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Table 1.  
Patient Characteristics and Association of Selected Variables With the Outcome of Interesta
Patient Characteristics and Association of Selected Variables With the Outcome of Interesta
Table 2.  
Validity Analysis for TLUSG Compared With Flexible Fiberoptic Laryngoscopy as Associated With BMI
Validity Analysis for TLUSG Compared With Flexible Fiberoptic Laryngoscopy as Associated With BMI
Table 3.  
Ultrasonographic Findings Comparing the Earliest Vocal Cords Assessed to the Latest Vocal Cords Assessed
Ultrasonographic Findings Comparing the Earliest Vocal Cords Assessed to the Latest Vocal Cords Assessed
1.
McIvor  NP, Flint  DJ, Gillibrand  J, Morton  RP.  Thyroid surgery and voice-related outcomes. Aust N Z J Surg. 2000;70(3):179-183.PubMedArticle
2.
Roubeau  B, Chevrie-Muller  C, Lacau Saint Guily  J.  Electromyographic activity of strap and cricothyroid muscles in pitch change. Acta Otolaryngol. 1997;117(3):459-464.PubMedArticle
3.
Jones  MW, Catling  S, Evans  E, Green  DH, Green  JR.  Hoarseness after tracheal intubation. Anaesthesia. 1992;47(3):213-216.PubMedArticle
4.
Jeannon  JP, Orabi  AA, Bruch  GA, Abdalsalam  HA, Simo  R.  Diagnosis of recurrent laryngeal nerve palsy after thyroidectomy: a systematic review. Int J Clin Pract. 2009;63(4):624-629.PubMedArticle
5.
Randolph  GW, Kamani  D.  The importance of preoperative laryngoscopy in patients undergoing thyroidectomy: voice, vocal cord function, and the preoperative detection of invasive thyroid malignancy. Surgery. 2006;139(3):357-362.PubMedArticle
6.
Farrag  TY, Samlan  RA, Lin  FR, Tufano  RP.  The utility of evaluating true vocal fold motion before thyroid surgery. Laryngoscope. 2006;116(2):235-238.PubMedArticle
7.
Abadin  SS, Kaplan  EL, Angelos  P.  Malpractice litigation after thyroid surgery: the role of recurrent laryngeal nerve injuries, 1989-2009. Surgery. 2010;148(4):718-722.PubMedArticle
8.
Dionigi  G, Boni  L, Rovera  F, Rausei  S, Castelnuovo  P, Dionigi  R.  Postoperative laryngoscopy in thyroid surgery: proper timing to detect recurrent laryngeal nerve injury. Langenbecks Arch Surg. 2010;395(4):327-331.PubMedArticle
9.
Hong  KH, Kim  YK.  Phonatory characteristics of patients undergoing thyroidectomy without laryngeal nerve injury. Otolaryngol Head Neck Surg. 1997;117(4):399-404.PubMedArticle
10.
Debruyne  F, Ostyn  F, Delaere  P, Wellens  W.  Acoustic analysis of the speaking voice after thyroidectomy. J Voice. 1997;11(4):479-482.PubMedArticle
11.
Debruyne  F, Ostyn  F, Delaere  P, Wellens  W, Decoster  W.  Temporary voice changes after uncomplicated thyroidectomy. Acta Otorhinolaryngol Belg. 1997;51(3):137-140.PubMed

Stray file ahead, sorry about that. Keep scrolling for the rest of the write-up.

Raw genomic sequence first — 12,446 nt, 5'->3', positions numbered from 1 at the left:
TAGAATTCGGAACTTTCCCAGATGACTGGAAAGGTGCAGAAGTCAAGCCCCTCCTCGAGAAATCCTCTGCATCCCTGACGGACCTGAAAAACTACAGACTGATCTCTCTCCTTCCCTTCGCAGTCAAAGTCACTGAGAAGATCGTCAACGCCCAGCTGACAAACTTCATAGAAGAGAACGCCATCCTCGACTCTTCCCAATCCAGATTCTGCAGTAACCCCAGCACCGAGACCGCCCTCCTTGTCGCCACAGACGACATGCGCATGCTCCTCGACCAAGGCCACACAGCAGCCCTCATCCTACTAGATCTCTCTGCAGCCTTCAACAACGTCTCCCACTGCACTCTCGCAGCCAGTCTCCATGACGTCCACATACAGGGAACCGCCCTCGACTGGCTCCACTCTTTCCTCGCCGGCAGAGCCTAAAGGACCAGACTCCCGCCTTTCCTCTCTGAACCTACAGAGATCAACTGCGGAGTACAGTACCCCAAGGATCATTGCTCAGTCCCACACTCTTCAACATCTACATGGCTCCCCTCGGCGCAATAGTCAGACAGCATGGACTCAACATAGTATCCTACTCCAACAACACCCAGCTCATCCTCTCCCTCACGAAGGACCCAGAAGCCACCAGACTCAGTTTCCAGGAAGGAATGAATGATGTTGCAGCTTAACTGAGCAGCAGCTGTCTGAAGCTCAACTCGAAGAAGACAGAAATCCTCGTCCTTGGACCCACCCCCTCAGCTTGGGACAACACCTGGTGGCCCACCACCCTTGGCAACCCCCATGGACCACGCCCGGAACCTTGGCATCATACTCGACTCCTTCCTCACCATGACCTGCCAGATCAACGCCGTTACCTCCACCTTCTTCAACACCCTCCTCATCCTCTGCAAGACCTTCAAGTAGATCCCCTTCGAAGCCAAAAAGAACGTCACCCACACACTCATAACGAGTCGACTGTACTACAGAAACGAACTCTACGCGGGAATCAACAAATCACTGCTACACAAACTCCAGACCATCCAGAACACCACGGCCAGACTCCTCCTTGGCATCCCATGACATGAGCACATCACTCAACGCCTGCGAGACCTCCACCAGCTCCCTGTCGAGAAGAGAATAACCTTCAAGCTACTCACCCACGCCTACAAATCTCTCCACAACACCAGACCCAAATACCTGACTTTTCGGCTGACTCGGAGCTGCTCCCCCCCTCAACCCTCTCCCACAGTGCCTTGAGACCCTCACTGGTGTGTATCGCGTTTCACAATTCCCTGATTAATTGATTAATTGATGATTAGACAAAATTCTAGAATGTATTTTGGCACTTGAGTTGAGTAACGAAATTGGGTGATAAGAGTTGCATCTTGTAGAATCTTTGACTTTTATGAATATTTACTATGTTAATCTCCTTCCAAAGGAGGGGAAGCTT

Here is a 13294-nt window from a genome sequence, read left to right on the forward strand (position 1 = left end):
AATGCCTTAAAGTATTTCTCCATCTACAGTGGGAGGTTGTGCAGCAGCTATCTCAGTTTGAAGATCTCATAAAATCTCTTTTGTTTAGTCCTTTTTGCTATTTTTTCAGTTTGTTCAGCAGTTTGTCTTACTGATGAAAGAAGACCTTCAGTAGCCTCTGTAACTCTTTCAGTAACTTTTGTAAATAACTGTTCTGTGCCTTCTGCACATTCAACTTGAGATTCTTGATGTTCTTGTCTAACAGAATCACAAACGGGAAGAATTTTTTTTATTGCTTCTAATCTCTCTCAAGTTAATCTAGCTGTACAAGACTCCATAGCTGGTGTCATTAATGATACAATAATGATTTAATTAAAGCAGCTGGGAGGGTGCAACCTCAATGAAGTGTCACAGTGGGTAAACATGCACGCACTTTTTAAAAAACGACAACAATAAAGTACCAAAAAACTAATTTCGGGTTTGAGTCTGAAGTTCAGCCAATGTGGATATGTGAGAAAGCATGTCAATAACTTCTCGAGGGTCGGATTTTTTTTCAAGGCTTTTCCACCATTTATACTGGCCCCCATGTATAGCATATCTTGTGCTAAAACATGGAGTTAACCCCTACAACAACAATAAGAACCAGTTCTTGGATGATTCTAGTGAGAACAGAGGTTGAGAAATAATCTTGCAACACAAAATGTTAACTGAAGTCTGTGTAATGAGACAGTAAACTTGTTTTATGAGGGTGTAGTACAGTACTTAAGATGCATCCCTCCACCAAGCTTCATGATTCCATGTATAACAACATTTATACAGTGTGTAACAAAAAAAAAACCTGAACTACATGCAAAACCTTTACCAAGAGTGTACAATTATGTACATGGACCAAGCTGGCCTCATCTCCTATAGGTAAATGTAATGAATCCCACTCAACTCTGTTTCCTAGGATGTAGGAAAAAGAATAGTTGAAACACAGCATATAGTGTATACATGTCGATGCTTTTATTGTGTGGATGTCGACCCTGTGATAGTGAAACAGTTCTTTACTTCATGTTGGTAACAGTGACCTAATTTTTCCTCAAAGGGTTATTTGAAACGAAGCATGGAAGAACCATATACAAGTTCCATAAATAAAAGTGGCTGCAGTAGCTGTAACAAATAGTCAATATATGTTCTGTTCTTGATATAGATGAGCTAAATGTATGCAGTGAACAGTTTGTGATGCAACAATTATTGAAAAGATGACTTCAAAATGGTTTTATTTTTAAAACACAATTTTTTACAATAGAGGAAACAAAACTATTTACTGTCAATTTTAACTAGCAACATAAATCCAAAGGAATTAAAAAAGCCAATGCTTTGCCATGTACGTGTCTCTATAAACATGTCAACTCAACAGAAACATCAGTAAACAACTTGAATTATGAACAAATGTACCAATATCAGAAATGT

12.
Schlosser  K, Zeuner  M, Wagner  M,  et al.  Laryngoscopy in thyroid surgery: essential standard or unnecessary routine? Surgery. 2007;142(6):858-864.PubMedArticle
13.
Haugen  BR, Alexander  EK, Bible  KC,  et al.  American Thyroid Association management guidelines for adult patients with thyroid nodules and differentiated thyroid cancer [published online October 14, 2015]. Thyroid. 2015. doi:10.1089/thy.2015.0020.
14.
Chandrasekhar  SS, Randolph  GW, Seidman  MD,  et al; American Academy of Otolaryngology–Head and Neck Surgery.  Clinical practice guideline: improving voice outcomes after thyroid surgery. Otolaryngol Head Neck Surg. 2013;148(6)(suppl):S1-S37.PubMedArticle
15.
Wong  KP, Lang  BH, Ng  SH, Cheung  CY, Chan  CT, Lo  CY.  A prospective, assessor-blind evaluation of surgeon-performed transcutaneous laryngeal ultrasonography in vocal cord examination before and after thyroidectomy. Surgery. 2013;154(6):1158-1164.PubMedArticle
16.
Cheng  SP, Lee  JJ, Liu  TP, Lee  KS, Liu  CL.  Preoperative ultrasonography assessment of vocal cord movement during thyroid and parathyroid surgery. World J Surg. 2012;36(10):2509-2515.PubMedArticle
17.
Wang  CP, Chen  TC, Yang  TL,  et al.  Transcutaneous ultrasound for evaluation of vocal fold movement in patients with thyroid disease. Eur J Radiol. 2012;81(3):e288-e291.PubMedArticle
18.
Dedecjus  M, Adamczewski  Z, Brzeziński  J, Lewiński  A.  Real-time, high-resolution ultrasonography of the vocal folds: a prospective pilot study in patients before and after thyroidectomy. Langenbecks Arch Surg. 2010;395(7):859-864.PubMedArticle
19.
Carneiro-Pla  D, Miller  BS, Wilhelm  SM,  et al.  Feasibility of surgeon-performed transcutaneous vocal cord ultrasonography in identifying vocal cord mobility: a multi-institutional experience. Surgery. 2014;156(6):1597-1602.PubMedArticle
20.
Ogden  CL, Carroll  MD, Kit  BK, Flegal  KM.  Prevalence of childhood and adult obesity in the United States, 2011-2012. JAMA. 2014;311(8):806-814.PubMedArticle
21.
Menschi  B.  Analysis by ultrasonic exploration of the movement of isolated vocal cords [in French]. C R Seances Soc Biol Fil. 1964;158:2295-2296.PubMed
22.
Kaneko  T, Kobayashi  N, Asano  H,  et al.  Ultrasonoglottography [in French]. Ann Otolaryngol Chir Cervicofac. 1974;91(7-8):403-410.PubMed
23.